I’m going to try the low sulfur diet you recommended, and see if it helps my joint pain, brain fog, fatigue, etc. Thanks for all the great information, and for any other suggestions or insights you might have.

    1. Hi Candance

      Thanks for your comment.

      I not entirely sure why Lysine helps you. I usually use Lysine to treat viral infections. Starting with a low sulfur organic diet is a good start.

  13. my name is Mike, and i noticed when i was on ritalin, the chances of my getting sulphur burps would greatly increase if i missed a dose, and especially if i drank pop the next day after going more than 24 hours without a dose, now i am off the drug, i got the burps again after drinking some white wine, still not sure if that is what caused it, but awhile after getting off of the ritalin, i notice that i get some annoying mild burps after eating meatloaf, and chilli, i could smell the onion in a bad way off of my breath, i am also have celiac disease i should point out, any advice, or info would be appreciated, thanks

    1. Hi Mike,

      Thanks for your comment.

      Sulphur burps may be caused by a build-up of hydrogen sulphide gas in your small intestine produced by an overgrowth of bacteria.

  14. Hi! Thank you so much for this article and all the replies. My daughter has been diagnosed with ADHD and I have tried several different non- drug methods that didn’t seem to help. I then found out about 23 and Me and the DNA test they perform. I got the results diagnosed by a naturalist doctor and she said the symptoms are being caused by a sulfur intolerance. She gave me a very detailed write-up and I have done a lot of research on diet. I would like to know if there is an accurate way to test sulfur and determine what is causing the sulfur intake. I heard about urine strips but can’t seem to find any. I did read that SAMe is not recommended for someone with sulfur intolerance but she was prescribed them for her mood. She was also prescribed 1 Methylation Complete, 2 Mitrochondrial Restore and 3 Omega 3 fish oils. She also takes a gluten free soy free food based multivitamin. Do you see any red flags with what she is taking? It’s been almost 1 month now and her grades are way up and so is her focus, which is awesome, just not sure about her hyperactivity and mood which I thought the samE would help with.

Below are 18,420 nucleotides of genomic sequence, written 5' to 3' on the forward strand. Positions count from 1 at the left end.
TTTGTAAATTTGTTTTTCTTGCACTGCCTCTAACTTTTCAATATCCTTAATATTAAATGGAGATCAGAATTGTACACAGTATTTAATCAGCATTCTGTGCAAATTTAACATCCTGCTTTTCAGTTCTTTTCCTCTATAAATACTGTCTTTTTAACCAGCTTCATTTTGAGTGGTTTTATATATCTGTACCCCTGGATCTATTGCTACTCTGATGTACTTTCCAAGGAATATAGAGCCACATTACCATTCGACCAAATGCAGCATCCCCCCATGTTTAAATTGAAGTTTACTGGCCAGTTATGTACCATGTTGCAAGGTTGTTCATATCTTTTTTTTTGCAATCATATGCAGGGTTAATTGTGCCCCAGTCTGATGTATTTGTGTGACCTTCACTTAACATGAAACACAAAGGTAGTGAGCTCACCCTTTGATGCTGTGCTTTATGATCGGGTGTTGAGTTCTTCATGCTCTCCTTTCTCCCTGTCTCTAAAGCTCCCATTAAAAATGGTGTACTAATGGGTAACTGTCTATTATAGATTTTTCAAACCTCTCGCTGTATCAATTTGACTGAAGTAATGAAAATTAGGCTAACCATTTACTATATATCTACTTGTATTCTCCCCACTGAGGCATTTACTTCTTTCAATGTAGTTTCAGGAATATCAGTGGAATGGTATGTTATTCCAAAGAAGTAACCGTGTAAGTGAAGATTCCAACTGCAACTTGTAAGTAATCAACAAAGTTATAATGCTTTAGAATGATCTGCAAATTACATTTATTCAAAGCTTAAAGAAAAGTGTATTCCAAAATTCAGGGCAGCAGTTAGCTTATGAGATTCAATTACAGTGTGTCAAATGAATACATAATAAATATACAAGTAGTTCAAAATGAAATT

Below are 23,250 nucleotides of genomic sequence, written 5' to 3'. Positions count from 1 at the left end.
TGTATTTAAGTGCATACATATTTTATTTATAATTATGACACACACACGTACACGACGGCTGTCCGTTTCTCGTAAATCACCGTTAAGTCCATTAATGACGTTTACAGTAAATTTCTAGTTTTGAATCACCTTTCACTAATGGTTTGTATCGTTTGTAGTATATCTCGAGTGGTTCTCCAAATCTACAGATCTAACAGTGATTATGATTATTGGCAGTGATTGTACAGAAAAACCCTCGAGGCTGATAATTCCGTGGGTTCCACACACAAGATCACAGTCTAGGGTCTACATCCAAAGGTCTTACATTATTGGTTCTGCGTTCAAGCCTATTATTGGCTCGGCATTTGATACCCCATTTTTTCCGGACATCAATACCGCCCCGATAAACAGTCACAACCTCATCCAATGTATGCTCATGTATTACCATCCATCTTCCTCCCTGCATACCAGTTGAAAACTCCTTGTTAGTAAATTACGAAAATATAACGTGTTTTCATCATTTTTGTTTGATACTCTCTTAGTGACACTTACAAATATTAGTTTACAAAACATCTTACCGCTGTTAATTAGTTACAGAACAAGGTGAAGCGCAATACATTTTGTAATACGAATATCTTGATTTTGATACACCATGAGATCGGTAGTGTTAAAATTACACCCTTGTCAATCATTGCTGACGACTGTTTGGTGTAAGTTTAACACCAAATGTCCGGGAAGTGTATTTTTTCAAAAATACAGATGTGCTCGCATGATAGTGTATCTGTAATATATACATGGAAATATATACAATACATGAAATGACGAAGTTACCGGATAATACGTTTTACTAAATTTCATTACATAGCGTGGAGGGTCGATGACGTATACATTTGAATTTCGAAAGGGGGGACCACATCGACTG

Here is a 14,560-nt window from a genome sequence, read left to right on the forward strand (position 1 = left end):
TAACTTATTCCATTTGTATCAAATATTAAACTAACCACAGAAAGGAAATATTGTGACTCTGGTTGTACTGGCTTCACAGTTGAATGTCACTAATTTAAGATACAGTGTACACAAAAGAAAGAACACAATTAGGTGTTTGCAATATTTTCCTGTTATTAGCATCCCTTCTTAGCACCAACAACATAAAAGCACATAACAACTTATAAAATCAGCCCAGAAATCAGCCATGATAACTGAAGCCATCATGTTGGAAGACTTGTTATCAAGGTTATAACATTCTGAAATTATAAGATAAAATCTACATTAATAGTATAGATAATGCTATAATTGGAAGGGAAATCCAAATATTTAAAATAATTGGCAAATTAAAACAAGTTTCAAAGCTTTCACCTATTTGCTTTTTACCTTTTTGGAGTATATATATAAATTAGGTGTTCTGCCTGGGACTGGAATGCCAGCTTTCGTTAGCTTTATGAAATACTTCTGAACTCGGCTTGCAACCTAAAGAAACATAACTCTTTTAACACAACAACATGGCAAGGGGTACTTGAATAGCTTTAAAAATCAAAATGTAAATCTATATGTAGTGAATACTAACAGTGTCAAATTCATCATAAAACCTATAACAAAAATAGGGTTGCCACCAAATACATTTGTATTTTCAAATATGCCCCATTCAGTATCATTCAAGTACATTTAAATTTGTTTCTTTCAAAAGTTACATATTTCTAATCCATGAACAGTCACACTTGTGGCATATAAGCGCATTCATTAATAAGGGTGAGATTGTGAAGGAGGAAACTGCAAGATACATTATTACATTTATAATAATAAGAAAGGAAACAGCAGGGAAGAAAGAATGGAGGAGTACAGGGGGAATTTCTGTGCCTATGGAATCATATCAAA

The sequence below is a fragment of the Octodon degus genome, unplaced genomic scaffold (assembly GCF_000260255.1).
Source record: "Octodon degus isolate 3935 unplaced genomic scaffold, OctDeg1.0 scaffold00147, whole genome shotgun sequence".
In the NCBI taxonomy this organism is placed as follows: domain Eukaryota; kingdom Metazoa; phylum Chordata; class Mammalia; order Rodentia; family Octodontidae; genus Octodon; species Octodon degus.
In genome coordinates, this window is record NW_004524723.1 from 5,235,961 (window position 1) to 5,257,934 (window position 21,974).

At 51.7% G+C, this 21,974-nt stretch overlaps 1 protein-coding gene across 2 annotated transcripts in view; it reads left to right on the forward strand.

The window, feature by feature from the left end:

1. Hi John

      With Sulphur issues, the most important thing is to ensure that you are not being exposed to sulphur and pesticides, which are thought to affect the body’s ability to convert sulphur into sulphate.